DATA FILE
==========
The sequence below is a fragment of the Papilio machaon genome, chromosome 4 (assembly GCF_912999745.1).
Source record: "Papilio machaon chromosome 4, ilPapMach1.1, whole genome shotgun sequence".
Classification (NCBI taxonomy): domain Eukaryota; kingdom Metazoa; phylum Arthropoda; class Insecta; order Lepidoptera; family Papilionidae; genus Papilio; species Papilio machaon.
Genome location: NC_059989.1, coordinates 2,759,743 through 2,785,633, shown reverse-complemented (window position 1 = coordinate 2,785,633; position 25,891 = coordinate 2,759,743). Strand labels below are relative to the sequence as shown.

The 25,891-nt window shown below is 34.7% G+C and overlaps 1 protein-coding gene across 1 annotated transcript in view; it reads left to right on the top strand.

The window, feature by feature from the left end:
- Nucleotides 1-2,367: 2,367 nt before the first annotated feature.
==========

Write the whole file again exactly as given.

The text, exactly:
The sequence below is a fragment of the Papilio machaon genome, chromosome 4 (assembly GCF_912999745.1).
Source record: "Papilio machaon chromosome 4, ilPapMach1.1, whole genome shotgun sequence".
Classification (NCBI taxonomy): domain Eukaryota; kingdom Metazoa; phylum Arthropoda; class Insecta; order Lepidoptera; family Papilionidae; genus Papilio; species Papilio machaon.
Genome location: NC_059989.1, coordinates 2,759,743 through 2,785,633, shown reverse-complemented (window position 1 = coordinate 2,785,633; position 25,891 = coordinate 2,759,743). Strand labels below are relative to the sequence as shown.

The 25,891-nt window shown below is 34.7% G+C and overlaps 1 protein-coding gene across 1 annotated transcript in view; it reads left to right on the top strand.

The window, feature by feature from the left end:
- Nucleotides 1-2,367: 2,367 nt before the first annotated feature.